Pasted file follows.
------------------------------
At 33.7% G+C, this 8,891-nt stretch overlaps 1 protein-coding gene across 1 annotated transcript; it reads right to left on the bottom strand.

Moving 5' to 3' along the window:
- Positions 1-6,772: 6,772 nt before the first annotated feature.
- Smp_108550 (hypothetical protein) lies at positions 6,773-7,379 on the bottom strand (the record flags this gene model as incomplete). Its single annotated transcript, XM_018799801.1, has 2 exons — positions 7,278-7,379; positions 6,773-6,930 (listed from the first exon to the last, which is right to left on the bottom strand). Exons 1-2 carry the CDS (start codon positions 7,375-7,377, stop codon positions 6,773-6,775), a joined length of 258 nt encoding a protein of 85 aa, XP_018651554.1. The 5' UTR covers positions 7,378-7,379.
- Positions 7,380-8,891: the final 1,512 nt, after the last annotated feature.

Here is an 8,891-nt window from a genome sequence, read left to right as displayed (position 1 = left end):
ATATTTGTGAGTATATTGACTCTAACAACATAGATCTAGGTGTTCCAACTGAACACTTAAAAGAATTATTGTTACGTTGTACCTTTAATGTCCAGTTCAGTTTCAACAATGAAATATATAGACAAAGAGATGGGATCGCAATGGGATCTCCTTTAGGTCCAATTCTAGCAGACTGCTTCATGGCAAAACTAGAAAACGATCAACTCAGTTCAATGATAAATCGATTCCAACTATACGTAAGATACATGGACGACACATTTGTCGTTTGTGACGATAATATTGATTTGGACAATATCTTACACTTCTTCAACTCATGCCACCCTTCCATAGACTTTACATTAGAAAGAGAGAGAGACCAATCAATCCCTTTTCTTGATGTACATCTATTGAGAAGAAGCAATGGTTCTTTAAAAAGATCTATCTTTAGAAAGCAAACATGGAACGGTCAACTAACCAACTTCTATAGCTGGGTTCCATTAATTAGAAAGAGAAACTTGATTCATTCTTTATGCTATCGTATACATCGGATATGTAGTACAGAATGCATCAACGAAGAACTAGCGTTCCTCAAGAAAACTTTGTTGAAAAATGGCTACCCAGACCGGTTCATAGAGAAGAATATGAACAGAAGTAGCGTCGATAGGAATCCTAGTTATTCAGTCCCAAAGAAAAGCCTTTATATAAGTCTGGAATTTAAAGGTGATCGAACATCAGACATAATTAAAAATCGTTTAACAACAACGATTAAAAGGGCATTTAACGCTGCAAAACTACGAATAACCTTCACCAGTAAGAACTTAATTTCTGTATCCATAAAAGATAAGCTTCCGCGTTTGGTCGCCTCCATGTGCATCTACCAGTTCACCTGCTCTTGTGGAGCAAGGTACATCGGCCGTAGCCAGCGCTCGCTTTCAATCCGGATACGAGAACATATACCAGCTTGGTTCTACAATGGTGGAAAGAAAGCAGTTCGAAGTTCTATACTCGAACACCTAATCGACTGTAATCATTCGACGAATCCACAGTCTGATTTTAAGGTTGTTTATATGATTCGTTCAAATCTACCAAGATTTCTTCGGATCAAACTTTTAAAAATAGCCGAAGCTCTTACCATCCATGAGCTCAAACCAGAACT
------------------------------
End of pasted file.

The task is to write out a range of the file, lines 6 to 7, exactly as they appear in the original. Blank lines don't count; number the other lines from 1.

Here is an 8,891-nt window from a genome sequence, read left to right as displayed (position 1 = left end):
ATATTTGTGAGTATATTGACTCTAACAACATAGATCTAGGTGTTCCAACTGAACACTTAAAAGAATTATTGTTACGTTGTACCTTTAATGTCCAGTTCAGTTTCAACAATGAAATATATAGACAAAGAGATGGGATCGCAATGGGATCTCCTTTAGGTCCAATTCTAGCAGACTGCTTCATGGCAAAACTAGAAAACGATCAACTCAGTTCAATGATAAATCGATTCCAACTATACGTAAGATACATGGACGACACATTTGTCGTTTGTGACGATAATATTGATTTGGACAATATCTTACACTTCTTCAACTCATGCCACCCTTCCATAGACTTTACATTAGAAAGAGAGAGAGACCAATCAATCCCTTTTCTTGATGTACATCTATTGAGAAGAAGCAATGGTTCTTTAAAAAGATCTATCTTTAGAAAGCAAACATGGAACGGTCAACTAACCAACTTCTATAGCTGGGTTCCATTAATTAGAAAGAGAAACTTGATTCATTCTTTATGCTATCGTATACATCGGATATGTAGTACAGAATGCATCAACGAAGAACTAGCGTTCCTCAAGAAAACTTTGTTGAAAAATGGCTACCCAGACCGGTTCATAGAGAAGAATATGAACAGAAGTAGCGTCGATAGGAATCCTAGTTATTCAGTCCCAAAGAAAAGCCTTTATATAAGTCTGGAATTTAAAGGTGATCGAACATCAGACATAATTAAAAATCGTTTAACAACAACGATTAAAAGGGCATTTAACGCTGCAAAACTACGAATAACCTTCACCAGTAAGAACTTAATTTCTGTATCCATAAAAGATAAGCTTCCGCGTTTGGTCGCCTCCATGTGCATCTACCAGTTCACCTGCTCTTGTGGAGCAAGGTACATCGGCCGTAGCCAGCGCTCGCTTTCAATCCGGATACGAGAACATATACCAGCTTGGTTCTACAATGGTGGAAAGAAAGCAGTTCGAAGTTCTATACTCGAACACCTAATCGACTGTAATCATTCGACGAATCCACAGTCTGATTTTAAGGTTGTTTATATGATTCGTTCAAATCTACCAAGATTTCTTCGGATCAAACTTTTAAAAATAGCCGAAGCTCTTACCATCCATGAGCTCAAACCAGAACT